According to open-source reporting, victims have unknowingly installed malware that delivers Royal ransomware after receiving phishing emails containing malicious PDF documents [T1566.001], and malvertising [T1566.002].
Remote Desktop Protocol (RDP). The second most common vector Royal actors use (in 13.3% of incidents) for initial access is RDP compromise.
Public-facing applications. FBI has also observed Royal actors gain initial access through exploiting public-facing applications [T1190].
Brokers. Reports from trusted third-party sources indicate that Royal actors may leverage brokers to gain initial access and source traffic by harvesting virtual private network (VPN) credentials from stealer logs.
Command and Control
Once Royal actors gain access to the network, they communicate with command and control (C2) infrastructure and download multiple tools [T1105]. Legitimate Windows software is repurposed by Royal operators to strengthen their foothold in the victim’s network. Ransomware operators often use open-source projects to aid their intrusion activities; Royal operators have recently been observed using Chisel, a tunneling tool transported over HTTP and secured via SSH [T1572], to communicate with their C2 infrastructure. FBI has observed multiple Qakbot C2s used in Royal ransomware attacks, but has not yet determined if Royal ransomware exclusively uses Qakbot C2s.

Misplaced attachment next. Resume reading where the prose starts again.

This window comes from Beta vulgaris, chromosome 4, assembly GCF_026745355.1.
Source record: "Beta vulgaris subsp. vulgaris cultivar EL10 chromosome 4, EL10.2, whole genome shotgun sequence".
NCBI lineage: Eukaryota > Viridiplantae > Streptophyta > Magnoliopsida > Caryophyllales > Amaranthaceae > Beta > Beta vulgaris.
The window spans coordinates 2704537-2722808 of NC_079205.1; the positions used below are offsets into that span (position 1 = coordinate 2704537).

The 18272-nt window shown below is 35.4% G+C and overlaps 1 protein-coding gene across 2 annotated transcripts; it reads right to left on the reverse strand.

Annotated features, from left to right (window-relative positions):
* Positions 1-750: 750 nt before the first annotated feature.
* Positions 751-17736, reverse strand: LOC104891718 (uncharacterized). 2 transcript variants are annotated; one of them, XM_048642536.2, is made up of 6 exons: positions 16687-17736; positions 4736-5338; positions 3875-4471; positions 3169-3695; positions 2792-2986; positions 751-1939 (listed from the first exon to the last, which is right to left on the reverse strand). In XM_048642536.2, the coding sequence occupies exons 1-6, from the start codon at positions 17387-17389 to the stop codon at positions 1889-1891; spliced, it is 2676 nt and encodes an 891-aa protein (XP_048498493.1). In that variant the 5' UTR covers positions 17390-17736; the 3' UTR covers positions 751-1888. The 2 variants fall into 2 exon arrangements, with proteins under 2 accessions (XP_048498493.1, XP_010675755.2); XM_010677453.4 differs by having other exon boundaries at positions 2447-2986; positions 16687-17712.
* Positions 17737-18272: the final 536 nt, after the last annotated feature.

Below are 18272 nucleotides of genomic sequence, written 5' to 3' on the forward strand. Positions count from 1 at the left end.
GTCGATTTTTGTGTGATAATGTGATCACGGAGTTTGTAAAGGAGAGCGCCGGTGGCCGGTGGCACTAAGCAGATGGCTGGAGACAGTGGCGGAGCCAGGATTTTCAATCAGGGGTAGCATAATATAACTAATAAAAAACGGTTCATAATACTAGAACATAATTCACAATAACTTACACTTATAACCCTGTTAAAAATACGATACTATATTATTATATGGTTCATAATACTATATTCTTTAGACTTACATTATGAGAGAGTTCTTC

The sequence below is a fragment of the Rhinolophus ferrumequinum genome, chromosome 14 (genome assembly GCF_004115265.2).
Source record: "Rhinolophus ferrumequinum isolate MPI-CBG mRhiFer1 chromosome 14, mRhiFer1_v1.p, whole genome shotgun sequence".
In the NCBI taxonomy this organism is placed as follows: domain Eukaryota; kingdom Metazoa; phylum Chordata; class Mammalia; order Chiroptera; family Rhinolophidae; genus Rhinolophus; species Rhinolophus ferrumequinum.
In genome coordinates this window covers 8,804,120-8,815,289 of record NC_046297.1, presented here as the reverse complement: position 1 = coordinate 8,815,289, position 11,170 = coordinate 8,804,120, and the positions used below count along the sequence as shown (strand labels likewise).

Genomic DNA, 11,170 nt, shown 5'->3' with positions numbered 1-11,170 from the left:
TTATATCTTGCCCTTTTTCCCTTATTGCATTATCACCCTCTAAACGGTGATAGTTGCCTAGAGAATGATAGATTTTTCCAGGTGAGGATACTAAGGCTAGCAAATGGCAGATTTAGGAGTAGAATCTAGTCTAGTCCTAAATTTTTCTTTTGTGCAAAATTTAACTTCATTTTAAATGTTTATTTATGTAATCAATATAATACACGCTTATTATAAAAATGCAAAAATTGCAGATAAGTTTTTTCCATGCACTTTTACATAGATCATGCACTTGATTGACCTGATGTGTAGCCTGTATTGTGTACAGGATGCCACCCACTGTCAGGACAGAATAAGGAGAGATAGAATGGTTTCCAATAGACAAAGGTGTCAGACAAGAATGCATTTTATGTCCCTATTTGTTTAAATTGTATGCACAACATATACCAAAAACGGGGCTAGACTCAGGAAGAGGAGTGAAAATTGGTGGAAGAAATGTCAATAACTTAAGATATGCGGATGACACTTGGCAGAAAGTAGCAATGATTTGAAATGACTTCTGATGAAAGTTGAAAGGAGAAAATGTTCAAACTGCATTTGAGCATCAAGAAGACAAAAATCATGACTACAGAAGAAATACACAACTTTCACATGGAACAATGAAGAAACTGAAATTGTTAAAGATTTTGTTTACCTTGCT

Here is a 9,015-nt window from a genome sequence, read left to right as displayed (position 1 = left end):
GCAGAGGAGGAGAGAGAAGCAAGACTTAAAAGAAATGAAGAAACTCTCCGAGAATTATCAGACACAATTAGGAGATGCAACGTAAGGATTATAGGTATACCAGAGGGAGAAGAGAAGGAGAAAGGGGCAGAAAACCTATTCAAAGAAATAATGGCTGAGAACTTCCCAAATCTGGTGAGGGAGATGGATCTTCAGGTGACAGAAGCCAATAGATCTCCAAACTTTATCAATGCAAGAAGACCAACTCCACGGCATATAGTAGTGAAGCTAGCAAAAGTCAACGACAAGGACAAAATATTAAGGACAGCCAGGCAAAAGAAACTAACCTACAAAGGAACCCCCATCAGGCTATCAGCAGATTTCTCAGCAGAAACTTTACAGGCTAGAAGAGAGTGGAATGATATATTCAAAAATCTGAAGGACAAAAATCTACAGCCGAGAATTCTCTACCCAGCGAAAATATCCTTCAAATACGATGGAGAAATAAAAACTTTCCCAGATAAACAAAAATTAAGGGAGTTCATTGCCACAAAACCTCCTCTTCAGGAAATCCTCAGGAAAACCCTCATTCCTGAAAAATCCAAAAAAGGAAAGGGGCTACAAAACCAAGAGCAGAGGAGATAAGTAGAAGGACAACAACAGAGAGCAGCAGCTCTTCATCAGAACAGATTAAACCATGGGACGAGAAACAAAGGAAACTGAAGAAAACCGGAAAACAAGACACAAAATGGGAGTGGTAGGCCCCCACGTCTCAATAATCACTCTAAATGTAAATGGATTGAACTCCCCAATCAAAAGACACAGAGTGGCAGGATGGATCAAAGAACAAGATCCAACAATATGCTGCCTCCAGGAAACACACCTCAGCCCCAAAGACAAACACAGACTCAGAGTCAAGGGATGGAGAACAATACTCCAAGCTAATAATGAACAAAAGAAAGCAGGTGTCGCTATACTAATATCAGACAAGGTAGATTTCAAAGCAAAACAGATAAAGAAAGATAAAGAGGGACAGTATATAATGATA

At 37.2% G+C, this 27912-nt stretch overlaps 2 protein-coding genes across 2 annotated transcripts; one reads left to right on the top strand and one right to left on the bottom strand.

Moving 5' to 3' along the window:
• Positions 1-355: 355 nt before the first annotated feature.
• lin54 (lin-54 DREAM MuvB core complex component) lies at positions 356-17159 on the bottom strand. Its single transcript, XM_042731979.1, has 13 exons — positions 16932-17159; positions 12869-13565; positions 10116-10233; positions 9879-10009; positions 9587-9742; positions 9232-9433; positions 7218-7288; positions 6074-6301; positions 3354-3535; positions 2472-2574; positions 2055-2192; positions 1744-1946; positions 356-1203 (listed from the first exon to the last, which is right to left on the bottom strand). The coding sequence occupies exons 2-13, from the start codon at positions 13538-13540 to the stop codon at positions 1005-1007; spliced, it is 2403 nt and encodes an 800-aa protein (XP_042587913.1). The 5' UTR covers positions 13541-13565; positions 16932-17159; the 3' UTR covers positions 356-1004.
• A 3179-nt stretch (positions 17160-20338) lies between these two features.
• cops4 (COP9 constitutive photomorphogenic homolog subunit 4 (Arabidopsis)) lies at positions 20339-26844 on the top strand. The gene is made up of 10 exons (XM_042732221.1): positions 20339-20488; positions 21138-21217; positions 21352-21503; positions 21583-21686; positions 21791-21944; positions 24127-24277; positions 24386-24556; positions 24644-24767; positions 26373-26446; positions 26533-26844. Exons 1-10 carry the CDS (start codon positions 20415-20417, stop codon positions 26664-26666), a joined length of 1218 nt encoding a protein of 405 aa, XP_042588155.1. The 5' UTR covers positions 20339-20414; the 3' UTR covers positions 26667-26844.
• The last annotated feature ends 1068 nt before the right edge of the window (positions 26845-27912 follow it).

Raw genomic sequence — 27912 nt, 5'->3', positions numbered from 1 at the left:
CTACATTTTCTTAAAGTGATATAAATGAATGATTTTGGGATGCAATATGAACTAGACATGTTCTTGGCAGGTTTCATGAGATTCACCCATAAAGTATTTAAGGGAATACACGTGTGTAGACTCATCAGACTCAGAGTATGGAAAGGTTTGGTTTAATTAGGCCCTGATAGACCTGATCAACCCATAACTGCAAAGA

Lateral Movement and Persistence
Royal actors often use RDP to move laterally across the network [T1021.001]. Microsoft Sysinternals tool PsExec has also been used to aid lateral movement. FBI has observed Royal actors using remote monitoring and management (RMM) software, such as AnyDesk, LogMeIn, and Atera, for persistence in the victim’s network [T1133]. In some instances, the actors moved laterally to the domain controller. In one confirmed case, the actors used a legitimate admin account to remotely log on to the domain controller [T1078]. Once on the domain controller, the threat actor deactivated antivirus protocols [T1562.001] by modifying Group Policy Objects [T1484.001].
Royal actors exfiltrate data from victim networks by repurposing legitimate cyber pentesting tools, such as Cobalt Strike, and malware tools and derivatives, such as Ursnif/Gozi, for data aggregation and exfiltration. According to third-party reporting, Royal actors’ first hop in exfiltration and other operations is usually a U.S. IP address.
Note: In reference to Cobalt Strike and other tools mentioned above, a tool repository used by Royal was identified at IP: 94.232.41[.]105 in December 2022.
Before starting the encryption process, Royal actors:
Use Windows Restart Manager to determine whether targeted files are currently in use or blocked by other applications [T1486].
Use Windows Volume Shadow Copy service (vssadmin.exe) to delete shadow copies to prevent system recovery.